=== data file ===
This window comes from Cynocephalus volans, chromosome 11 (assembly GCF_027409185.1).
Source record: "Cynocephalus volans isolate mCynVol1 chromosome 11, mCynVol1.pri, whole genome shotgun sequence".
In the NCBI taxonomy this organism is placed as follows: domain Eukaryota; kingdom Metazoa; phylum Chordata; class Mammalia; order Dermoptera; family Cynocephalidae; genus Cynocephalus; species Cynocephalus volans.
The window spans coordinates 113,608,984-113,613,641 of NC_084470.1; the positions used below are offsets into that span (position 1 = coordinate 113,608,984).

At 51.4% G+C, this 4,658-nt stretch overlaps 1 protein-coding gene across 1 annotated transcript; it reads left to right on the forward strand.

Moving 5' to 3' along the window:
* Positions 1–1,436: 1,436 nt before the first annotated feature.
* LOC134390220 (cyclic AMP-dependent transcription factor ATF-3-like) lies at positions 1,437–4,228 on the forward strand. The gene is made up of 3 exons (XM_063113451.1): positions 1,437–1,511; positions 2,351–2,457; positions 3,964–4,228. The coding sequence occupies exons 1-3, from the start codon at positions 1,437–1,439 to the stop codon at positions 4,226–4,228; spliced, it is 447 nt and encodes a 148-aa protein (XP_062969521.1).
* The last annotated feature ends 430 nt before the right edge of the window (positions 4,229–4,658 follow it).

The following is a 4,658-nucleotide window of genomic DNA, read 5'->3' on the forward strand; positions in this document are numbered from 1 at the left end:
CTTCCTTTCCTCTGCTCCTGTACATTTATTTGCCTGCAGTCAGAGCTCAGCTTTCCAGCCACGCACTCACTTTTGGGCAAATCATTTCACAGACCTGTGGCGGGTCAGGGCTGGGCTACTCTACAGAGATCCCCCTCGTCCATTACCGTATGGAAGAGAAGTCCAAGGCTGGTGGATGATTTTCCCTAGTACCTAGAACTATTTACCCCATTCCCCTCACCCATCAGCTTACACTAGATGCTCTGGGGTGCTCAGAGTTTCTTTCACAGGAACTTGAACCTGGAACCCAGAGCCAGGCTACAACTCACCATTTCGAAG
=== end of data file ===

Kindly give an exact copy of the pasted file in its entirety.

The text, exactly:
This window comes from Cynocephalus volans, chromosome 11 (assembly GCF_027409185.1).
Source record: "Cynocephalus volans isolate mCynVol1 chromosome 11, mCynVol1.pri, whole genome shotgun sequence".
In the NCBI taxonomy this organism is placed as follows: domain Eukaryota; kingdom Metazoa; phylum Chordata; class Mammalia; order Dermoptera; family Cynocephalidae; genus Cynocephalus; species Cynocephalus volans.
The window spans coordinates 113,608,984-113,613,641 of NC_084470.1; the positions used below are offsets into that span (position 1 = coordinate 113,608,984).

At 51.4% G+C, this 4,658-nt stretch overlaps 1 protein-coding gene across 1 annotated transcript; it reads left to right on the forward strand.

Moving 5' to 3' along the window:
* Positions 1–1,436: 1,436 nt before the first annotated feature.
* LOC134390220 (cyclic AMP-dependent transcription factor ATF-3-like) lies at positions 1,437–4,228 on the forward strand. The gene is made up of 3 exons (XM_063113451.1): positions 1,437–1,511; positions 2,351–2,457; positions 3,964–4,228. The coding sequence occupies exons 1-3, from the start codon at positions 1,437–1,439 to the stop codon at positions 4,226–4,228; spliced, it is 447 nt and encodes a 148-aa protein (XP_062969521.1).
* The last annotated feature ends 430 nt before the right edge of the window (positions 4,229–4,658 follow it).

The following is a 4,658-nucleotide window of genomic DNA, read 5'->3' on the forward strand; positions in this document are numbered from 1 at the left end:
CTTCCTTTCCTCTGCTCCTGTACATTTATTTGCCTGCAGTCAGAGCTCAGCTTTCCAGCCACGCACTCACTTTTGGGCAAATCATTTCACAGACCTGTGGCGGGTCAGGGCTGGGCTACTCTACAGAGATCCCCCTCGTCCATTACCGTATGGAAGAGAAGTCCAAGGCTGGTGGATGATTTTCCCTAGTACCTAGAACTATTTACCCCATTCCCCTCACCCATCAGCTTACACTAGATGCTCTGGGGTGCTCAGAGTTTCTTTCACAGGAACTTGAACCTGGAACCCAGAGCCAGGCTACAACTCACCATTTCGAAG